When a Slayer is reduced to zero wounds, he makes a single Deathblow attack against an enemy model that is in base contact with him.
That's not the rule.
Any enemy model in base contact. Not "an enemy model in base contact with him". You're rewriting the book to suit your argument.
The 'him' is heavily implied in the context. You can read into it and extract 'in base contact with the Slayer unit', but I find it unlikely that is the intended interpretation.
if more than one model is in base contact with him, he gets to choose which model to attack with his Deathblow. The only thing that makes a Deathblow attack different than a regular attack is that it is performed out of sequence when the Slayer is killed, so all the "normal" rules for attacking are followed, with the exception of striking order.
This is also not the rule as written in the army book.
You're really helping me make my case.
Here's the riddle for you - a lord on a 20mm base is in a unit of four total models, including himself. His unit is in base contact with a unit of 20 models, deployed in two ranks.
The Lord is in base contact with only three models, but he's got three stacks of Fury. He hits 12 times, and wounds twelve times. By the logic you're using regarding Deathblow, this lord can only kill six models, since they are the on,y models that can be considered to be in contact with him. Obviously, that's not how things work.
As you say, this is a abstraction. So, too, is deathblow.I agree, there's a level of abstraction in both cases...
Which specific models move up doesn't really matter in most cases: the models behind move forward and sideways to fill the gaps. It's an abstraction of the press of combat, and it does a pretty good job of representing what the reality would be. Supporting attacks are made over or through the front rank, and every model that was hit is assumed to be in base contact at the moment they're hit.
You cannot have it both ways. Deathblow is also an abstraction of the press of combat.
The BRB section on Close Combat states that "Normally, a model can only strike blows against an enemy model in base contact. The most common exception is when he is making a supporting attack.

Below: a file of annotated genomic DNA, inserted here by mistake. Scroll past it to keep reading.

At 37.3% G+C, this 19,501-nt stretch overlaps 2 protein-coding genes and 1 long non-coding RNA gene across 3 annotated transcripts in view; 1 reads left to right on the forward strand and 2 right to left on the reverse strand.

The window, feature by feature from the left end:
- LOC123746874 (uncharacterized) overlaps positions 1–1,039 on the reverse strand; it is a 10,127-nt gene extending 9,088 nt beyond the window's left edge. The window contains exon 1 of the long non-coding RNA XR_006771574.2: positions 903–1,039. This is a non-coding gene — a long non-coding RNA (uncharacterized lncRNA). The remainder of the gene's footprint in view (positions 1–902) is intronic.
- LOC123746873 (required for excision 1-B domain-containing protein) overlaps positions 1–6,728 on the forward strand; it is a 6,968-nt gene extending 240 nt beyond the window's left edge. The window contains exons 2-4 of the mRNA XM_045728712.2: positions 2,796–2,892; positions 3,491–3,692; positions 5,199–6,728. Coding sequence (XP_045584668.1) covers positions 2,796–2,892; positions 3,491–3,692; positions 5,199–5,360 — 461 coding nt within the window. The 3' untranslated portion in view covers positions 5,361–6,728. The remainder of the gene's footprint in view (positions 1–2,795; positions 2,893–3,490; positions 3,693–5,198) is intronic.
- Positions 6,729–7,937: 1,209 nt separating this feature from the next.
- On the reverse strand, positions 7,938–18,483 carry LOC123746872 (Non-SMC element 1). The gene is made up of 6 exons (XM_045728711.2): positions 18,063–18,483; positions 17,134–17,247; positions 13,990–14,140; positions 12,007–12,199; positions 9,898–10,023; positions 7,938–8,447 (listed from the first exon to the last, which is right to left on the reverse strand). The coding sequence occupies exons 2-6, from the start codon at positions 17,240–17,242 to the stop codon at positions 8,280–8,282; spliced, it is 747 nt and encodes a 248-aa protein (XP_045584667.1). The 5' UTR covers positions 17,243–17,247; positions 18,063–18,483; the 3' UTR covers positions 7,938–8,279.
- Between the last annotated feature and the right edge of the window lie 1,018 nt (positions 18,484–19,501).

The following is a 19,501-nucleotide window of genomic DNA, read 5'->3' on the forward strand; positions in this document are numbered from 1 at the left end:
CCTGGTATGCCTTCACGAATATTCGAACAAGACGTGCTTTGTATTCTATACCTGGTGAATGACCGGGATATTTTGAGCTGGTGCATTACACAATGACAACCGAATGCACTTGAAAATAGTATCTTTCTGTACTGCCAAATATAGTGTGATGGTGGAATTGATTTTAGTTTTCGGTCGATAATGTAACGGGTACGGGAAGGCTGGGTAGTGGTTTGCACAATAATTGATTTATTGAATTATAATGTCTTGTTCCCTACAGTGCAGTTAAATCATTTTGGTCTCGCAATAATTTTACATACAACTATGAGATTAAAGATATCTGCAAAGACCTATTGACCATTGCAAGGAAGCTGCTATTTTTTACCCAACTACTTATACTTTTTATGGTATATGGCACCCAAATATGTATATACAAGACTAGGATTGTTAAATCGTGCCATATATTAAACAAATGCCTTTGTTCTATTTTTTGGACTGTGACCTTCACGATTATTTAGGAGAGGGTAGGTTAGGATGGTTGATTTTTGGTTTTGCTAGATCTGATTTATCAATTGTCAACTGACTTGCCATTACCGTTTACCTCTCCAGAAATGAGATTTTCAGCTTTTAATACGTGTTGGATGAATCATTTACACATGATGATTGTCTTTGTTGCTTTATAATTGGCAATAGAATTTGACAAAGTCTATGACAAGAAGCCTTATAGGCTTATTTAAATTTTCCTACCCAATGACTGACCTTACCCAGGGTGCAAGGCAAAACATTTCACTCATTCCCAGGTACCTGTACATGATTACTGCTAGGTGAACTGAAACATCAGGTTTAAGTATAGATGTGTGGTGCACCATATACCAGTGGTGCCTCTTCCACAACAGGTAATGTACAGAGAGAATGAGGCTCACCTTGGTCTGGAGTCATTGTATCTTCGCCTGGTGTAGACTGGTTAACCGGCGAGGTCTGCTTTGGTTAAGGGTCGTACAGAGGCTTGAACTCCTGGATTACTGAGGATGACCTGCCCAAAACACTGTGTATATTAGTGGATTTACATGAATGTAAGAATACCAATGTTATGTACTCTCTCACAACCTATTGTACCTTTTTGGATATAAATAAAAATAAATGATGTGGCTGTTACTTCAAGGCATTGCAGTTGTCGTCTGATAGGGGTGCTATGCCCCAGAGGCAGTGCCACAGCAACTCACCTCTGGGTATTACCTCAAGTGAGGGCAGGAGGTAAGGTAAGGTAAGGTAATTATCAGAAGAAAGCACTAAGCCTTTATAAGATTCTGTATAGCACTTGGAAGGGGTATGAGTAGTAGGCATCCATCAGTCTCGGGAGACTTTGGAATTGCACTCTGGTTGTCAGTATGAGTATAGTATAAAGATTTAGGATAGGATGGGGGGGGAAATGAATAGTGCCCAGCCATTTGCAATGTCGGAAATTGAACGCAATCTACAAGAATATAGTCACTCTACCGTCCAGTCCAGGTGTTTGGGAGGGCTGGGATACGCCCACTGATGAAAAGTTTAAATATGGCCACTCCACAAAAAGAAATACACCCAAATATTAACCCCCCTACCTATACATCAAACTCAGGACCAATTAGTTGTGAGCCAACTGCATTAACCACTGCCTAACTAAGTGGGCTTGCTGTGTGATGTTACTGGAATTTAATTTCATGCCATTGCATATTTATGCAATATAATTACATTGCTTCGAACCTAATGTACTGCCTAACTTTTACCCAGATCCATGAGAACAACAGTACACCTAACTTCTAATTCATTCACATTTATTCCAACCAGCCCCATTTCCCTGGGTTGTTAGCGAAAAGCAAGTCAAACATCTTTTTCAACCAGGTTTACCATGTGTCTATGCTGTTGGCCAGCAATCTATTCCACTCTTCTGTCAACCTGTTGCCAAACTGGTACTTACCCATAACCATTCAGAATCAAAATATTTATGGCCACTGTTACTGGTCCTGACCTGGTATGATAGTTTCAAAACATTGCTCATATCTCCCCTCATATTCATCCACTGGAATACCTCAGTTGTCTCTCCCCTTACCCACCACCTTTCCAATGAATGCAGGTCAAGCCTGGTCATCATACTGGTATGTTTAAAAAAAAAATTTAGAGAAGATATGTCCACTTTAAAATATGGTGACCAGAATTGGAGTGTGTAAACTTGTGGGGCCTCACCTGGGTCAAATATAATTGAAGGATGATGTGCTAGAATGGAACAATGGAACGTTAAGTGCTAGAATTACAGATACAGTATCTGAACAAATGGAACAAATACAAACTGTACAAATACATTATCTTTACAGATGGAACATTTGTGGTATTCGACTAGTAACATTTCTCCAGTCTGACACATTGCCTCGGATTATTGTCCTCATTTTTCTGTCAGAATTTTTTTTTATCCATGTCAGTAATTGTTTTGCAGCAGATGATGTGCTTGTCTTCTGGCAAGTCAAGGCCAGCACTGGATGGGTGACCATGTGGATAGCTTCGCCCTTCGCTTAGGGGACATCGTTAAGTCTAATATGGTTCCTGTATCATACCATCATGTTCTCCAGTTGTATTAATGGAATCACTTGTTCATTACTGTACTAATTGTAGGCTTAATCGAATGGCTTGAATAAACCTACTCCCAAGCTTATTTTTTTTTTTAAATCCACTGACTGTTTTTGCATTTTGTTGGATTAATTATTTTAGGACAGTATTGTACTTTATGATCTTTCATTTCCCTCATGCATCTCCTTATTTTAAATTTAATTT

Again, by your logic, a model can only kill as many models as are in contact with it in the first rank. After that, models are no longer actually in base contact, and cannot be struck, right?
Meh, both are abstractions, but reading it as 'the unit' in contact allows and implies far more levels of 'abstraction' like allowing a slayer killed by a unit in its front to kill a model in the rear of the unit. If instead, you read it as 'in base contact with the model', but you 'abstract' that to allow him to strike any model that he could have 'feasibly' been in base contact with, you're getting closer. The Slayer 'steps up' per the description of removing models, and is then in base contact (even though our abstraction doesn't have us move the model that way), gets killed, and then directs his attack at a model in the attacking unit that is in the first rank.
So I repeat: GW uses the same phrase ("base contact") to mean both "base contact with the unit" OR "base contact with the specific model." They use the terms freely and interchangeably. Since the entirety of the Deathblow special rule is referring to the individual model (reduced to zero wounds, number of attacks on his profile, etc) and does not mention his unit, it's probable that "in base contact" is ALSO referring to the individual model, rather than his unit.
So, explain the sword of anti heroes.
But I don't see how "base contact" can possibly always mean what you're claiming it always means.
Base contact, in this context, means exactly what I've argued, because the slayer can target *any* model in base contact! and we don't know where the dead slayer actually came from! since as you say hits and wounds are an abstraction.